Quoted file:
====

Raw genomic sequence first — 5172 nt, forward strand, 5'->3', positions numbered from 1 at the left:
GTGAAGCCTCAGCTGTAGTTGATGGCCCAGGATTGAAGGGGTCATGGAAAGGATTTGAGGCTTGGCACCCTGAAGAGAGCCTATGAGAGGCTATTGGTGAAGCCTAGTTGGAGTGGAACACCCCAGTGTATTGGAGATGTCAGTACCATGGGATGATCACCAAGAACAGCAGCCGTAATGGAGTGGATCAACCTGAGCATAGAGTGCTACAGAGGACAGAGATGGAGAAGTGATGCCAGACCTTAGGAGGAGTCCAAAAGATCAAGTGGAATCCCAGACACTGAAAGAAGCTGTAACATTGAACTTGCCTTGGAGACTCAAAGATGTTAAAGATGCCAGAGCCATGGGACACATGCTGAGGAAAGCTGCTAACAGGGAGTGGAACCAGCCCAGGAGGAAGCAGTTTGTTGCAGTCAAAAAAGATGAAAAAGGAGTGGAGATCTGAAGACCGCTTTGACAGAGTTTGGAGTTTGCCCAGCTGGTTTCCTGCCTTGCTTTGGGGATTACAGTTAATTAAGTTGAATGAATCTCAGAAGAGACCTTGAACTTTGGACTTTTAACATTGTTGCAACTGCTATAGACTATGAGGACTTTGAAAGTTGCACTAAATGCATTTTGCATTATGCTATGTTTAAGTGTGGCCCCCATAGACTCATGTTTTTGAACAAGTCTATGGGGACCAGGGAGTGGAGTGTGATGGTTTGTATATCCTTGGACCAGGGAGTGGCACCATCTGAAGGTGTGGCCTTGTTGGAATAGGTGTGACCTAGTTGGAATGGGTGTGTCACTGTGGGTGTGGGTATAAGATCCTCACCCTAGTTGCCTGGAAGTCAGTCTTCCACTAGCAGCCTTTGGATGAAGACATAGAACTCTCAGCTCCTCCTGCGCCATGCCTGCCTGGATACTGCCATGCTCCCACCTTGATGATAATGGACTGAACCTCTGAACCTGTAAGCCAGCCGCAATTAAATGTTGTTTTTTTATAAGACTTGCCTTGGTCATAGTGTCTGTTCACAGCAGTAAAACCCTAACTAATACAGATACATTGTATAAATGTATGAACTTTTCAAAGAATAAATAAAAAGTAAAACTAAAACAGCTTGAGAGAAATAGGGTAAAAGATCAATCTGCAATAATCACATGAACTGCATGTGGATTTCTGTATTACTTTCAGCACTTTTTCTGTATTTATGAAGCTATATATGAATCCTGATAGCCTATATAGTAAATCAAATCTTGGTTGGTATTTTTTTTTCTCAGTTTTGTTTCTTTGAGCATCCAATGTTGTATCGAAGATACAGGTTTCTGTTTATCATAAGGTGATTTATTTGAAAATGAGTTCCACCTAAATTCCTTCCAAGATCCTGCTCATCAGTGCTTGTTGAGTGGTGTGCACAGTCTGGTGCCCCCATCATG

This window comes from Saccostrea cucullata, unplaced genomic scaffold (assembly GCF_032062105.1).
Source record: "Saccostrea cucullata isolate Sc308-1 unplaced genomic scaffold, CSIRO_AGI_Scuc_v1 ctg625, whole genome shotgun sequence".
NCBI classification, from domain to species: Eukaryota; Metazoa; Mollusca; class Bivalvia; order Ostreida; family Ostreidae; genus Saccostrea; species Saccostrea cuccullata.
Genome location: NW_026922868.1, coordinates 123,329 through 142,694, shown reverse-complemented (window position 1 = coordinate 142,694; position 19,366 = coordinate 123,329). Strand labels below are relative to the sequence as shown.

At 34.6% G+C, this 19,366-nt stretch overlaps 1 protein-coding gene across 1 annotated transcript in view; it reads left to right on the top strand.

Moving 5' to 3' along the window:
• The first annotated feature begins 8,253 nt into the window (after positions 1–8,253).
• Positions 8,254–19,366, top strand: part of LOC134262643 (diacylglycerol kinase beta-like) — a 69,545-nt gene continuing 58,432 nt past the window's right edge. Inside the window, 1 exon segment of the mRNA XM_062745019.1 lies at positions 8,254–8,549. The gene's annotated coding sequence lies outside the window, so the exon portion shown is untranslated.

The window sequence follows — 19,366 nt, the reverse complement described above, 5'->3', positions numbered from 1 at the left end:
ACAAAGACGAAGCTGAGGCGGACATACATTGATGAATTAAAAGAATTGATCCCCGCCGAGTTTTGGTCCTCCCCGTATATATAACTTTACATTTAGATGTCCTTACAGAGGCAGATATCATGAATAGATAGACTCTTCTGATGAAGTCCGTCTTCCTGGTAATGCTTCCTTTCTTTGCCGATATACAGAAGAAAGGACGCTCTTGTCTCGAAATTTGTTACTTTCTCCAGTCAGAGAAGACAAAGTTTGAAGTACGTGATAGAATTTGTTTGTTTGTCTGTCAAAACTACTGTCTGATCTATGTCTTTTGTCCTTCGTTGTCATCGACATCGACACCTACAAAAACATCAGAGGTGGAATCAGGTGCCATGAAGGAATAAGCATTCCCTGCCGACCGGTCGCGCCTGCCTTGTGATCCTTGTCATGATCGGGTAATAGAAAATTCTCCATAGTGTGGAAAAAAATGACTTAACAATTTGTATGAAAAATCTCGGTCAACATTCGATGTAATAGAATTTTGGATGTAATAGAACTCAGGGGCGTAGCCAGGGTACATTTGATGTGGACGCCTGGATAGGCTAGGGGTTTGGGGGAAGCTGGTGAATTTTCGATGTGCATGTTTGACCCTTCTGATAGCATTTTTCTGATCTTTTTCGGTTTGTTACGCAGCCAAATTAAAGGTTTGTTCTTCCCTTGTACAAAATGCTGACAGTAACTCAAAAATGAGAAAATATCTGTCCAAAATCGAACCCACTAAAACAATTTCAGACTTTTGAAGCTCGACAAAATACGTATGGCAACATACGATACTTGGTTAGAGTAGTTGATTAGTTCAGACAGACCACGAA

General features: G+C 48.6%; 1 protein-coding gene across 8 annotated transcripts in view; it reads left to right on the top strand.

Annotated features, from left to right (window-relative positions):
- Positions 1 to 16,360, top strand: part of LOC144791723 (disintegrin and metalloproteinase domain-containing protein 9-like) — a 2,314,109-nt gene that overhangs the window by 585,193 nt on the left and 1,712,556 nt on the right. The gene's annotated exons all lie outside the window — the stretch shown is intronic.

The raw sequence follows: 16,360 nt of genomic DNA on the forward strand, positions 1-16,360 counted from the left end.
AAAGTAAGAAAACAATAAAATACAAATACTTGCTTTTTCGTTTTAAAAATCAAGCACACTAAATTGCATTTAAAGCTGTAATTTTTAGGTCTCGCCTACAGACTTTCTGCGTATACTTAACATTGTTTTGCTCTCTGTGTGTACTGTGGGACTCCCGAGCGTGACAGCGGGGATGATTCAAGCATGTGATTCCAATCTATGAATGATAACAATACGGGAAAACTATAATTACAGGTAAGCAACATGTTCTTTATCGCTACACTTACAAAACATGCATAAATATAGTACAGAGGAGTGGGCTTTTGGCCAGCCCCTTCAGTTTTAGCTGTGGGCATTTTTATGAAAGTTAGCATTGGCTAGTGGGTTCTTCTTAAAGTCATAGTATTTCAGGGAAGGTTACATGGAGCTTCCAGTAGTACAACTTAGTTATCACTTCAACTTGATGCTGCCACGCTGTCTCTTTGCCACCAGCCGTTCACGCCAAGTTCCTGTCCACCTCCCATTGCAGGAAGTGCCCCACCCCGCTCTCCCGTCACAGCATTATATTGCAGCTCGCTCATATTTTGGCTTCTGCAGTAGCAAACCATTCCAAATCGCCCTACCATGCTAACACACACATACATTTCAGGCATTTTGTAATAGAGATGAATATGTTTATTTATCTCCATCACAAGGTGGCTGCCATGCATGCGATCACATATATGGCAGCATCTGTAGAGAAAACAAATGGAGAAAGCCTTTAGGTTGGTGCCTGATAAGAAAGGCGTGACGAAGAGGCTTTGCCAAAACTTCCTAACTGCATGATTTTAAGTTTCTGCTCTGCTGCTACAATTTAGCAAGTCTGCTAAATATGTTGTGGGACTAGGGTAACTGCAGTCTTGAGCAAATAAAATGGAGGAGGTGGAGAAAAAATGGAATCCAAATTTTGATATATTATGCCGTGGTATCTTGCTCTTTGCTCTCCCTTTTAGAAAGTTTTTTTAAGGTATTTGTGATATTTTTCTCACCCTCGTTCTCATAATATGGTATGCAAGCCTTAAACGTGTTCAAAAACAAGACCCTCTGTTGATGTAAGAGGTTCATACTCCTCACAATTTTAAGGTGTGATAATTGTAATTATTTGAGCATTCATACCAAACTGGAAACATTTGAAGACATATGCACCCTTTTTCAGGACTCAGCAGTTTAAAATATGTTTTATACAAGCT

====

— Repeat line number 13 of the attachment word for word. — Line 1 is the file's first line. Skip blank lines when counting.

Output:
General features: G+C 48.6%; 1 protein-coding gene across 8 annotated transcripts in view; it reads left to right on the top strand.